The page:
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The Libertine

Romance . Drama

The story of John Wilmot, a.k.a. the Earl of Rochester, a 17th century poet who famously drank and debauched his way to an early grave, only to earn posthumous critical acclaim for his life's work.

Actors: Samantha Morton , Johnny Depp , Richard Coyle , Johnny Vegas , Tom Hollander , Francesca Annis , Stanley Townsend , Paul Ritter , Rosamund Pike , John Malkovich
Directors: Laurence Dunmore
Release: 2006-03-10
More Info:
  • Peter Travers

    This one-of-a-kind spellbinder from first-time director Laurence Dunmore is not afraid to shock. Depp is a raunchy wonder, especially in a time-capsule-worthy opening monologue.

    Rolling Stone Full Review
  • Andrea Gronvall

    As the imperious actress (and whore) Elizabeth Barry, the unlikely object of Wilmot's affection, Samantha Morton finds the soul in a woman who's hard as nails, and Tom Hollander and Rosamund Pike also provide excellent support. The haunting score is by Michael Nyman.

    Chicago Reader Full Review
  • Kyle Smith

    This film isn't pretty, but it has some kick: It is to "Shakespeare in Love" what wild pheasant is to Chicken McNuggets.

    New York Post Full Review
  • Roger Ebert

    Depp accepts the character and all of its baggage, and works without a net.

    Chicago Sun-Times Full Review
  • Sheri Linden

    Johnny Depp makes a riveting antihero in a dark and bawdy period drama.

    The Hollywood Reporter Full Review
  • Melissa Levine

    An interesting film, and a good one, with a harrowing performance by Depp, whose apparent enjoyment of the role seems only to increase as his character deteriorates.

    Dallas Observer Full Review
  • Peter Rainer

    As the depraved John Wilmot, the second Earl of Rochester, Johnny Depp adds yet another sly sleazoid to his burgeoning portrait gallery.

    Christian Science Monitor Full Review
  • Maitland McDonagh

    Johnny Depp's coruscating, rigorously uningratiating performance as debauched, self-destructive 17th-century aristocrat John Wilmot, the Earl of Rochester, is the glue that doesn't quite hold together first-time director Laurence Dunmore's adaptation of Stephen Jeffreys' 1994 play.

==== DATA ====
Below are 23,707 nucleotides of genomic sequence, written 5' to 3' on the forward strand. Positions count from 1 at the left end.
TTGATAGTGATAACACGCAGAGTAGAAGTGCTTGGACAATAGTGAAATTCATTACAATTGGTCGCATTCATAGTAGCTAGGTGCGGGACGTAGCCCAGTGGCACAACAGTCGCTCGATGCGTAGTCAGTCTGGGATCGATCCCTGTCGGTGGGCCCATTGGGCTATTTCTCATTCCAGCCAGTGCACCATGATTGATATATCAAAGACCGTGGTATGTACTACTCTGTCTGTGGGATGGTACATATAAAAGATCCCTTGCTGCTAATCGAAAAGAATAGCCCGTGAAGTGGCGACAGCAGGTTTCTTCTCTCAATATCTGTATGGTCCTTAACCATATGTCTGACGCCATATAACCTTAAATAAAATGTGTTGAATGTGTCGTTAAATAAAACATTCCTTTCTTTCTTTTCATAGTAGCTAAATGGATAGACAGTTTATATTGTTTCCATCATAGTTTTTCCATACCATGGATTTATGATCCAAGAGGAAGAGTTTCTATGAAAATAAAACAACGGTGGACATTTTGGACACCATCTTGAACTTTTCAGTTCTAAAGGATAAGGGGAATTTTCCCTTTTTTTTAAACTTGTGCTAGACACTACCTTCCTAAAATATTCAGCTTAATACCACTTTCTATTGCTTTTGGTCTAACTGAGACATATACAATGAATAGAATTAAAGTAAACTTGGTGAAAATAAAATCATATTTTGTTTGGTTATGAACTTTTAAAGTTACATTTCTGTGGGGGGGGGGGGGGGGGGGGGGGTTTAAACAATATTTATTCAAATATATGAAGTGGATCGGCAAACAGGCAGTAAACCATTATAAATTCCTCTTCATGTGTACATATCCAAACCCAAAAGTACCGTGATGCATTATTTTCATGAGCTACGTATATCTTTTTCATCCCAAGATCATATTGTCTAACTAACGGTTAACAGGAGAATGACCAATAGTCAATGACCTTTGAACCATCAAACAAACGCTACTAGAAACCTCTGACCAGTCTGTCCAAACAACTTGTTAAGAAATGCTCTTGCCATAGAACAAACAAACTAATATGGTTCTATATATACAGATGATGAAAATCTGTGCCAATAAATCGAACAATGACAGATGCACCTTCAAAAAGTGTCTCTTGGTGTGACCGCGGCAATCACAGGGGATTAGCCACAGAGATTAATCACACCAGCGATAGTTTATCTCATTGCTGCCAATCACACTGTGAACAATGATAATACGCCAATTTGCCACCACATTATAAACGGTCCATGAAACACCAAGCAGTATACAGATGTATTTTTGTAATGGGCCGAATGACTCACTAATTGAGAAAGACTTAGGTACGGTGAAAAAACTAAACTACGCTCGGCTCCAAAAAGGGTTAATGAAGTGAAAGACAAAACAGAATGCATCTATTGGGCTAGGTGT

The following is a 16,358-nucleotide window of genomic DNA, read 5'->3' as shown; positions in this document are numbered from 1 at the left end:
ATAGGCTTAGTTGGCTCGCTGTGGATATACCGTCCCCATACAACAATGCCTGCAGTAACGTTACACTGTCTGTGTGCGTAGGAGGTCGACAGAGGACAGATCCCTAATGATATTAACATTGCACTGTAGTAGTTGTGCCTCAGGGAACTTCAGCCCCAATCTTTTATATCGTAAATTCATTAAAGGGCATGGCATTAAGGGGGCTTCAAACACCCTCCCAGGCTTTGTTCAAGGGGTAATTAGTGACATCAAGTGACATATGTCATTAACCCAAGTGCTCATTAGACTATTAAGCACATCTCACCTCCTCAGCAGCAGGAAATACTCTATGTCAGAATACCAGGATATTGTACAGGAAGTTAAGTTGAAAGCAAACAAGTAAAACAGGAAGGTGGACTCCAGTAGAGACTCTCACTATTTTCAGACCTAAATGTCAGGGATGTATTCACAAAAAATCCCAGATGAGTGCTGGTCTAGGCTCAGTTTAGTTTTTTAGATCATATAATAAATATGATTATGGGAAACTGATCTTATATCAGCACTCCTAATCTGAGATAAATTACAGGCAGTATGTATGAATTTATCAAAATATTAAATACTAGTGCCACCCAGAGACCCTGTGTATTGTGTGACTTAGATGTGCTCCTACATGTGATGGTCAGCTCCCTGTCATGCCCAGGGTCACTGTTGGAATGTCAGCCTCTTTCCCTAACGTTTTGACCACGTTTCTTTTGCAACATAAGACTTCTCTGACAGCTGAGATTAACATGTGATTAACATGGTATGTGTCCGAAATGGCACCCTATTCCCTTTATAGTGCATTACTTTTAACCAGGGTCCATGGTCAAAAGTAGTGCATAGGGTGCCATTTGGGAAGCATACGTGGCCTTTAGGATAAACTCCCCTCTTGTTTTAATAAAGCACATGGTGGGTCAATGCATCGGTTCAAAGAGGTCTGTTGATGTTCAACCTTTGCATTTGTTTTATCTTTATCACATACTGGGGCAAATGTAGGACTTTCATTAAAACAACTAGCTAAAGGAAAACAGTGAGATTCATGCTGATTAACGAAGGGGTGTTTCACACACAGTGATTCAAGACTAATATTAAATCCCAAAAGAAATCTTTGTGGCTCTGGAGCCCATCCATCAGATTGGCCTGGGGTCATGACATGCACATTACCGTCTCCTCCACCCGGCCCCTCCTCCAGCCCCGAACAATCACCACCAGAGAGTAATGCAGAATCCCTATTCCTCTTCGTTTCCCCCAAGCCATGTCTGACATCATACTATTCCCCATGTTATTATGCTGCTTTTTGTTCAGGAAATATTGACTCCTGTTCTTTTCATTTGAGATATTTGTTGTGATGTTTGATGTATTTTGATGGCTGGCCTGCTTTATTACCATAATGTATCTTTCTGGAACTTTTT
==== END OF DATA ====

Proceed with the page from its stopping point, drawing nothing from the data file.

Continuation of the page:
TV Guide Magazine Full Review
  • Steven Rea

    Illuminated by dim candles and the rare glimmer of sun, the movie is grainy, closed-in, and likely to cause spasms of claustrophobia.

    Philadelphia Inquirer Full Review
  • Michael Wilmington

    It's a bit too muddy, dismal-looking and smoky to beguile us, too fixated on filth and too dreary-looking to really shock us.

    Chicago Tribune Full Review
  • Leslie Felperin

    Starting out seductive but ending up tiresome, debuting director Laurence Dunmore's pic is an honorable misfire.

    Variety Full Review
  • Anthony Lane

    Deep and Morton are really flying here (the scene in which the hero instructs the heroine in the passionate possibilities of her art), and they leave the rest of the film looking heavy on its feet. The second half, especially, grows dour and maundering, and by the end the movie seems to flail in desperation, more like a work in progress than like a finished piece.

    The New Yorker Full Review
  • Michael Atkinson

    The Libertine's trouble lies precisely in its efforts at conjuring the historical past: No one in the film seems much more convinced than I am that because playwrights and authors wrote in clever, high post-Elizabethan diction, then everyone spoke that way every day, in the pubs, with whores.

    Village Voice Full Review
  • Manohla Dargis

    The rhythms of the dialogue move to the same beat as steadily as a metronome ticks and tocks, while every sentence is polished like stone, absent the jaggedness of real breath and life. You can hear the play in this thing without even knowing it was based on a theatrical production.

    The New York Times Full Review
  • Marc Savlov

    Do we like John Wilmot, the second Earl of Rochester? As played by Depp, this 17th-century nobleman-cum-travesty is a carriage crash of epic proportions, and so it's difficult not to crane your neck around to get a better view of the proceedings.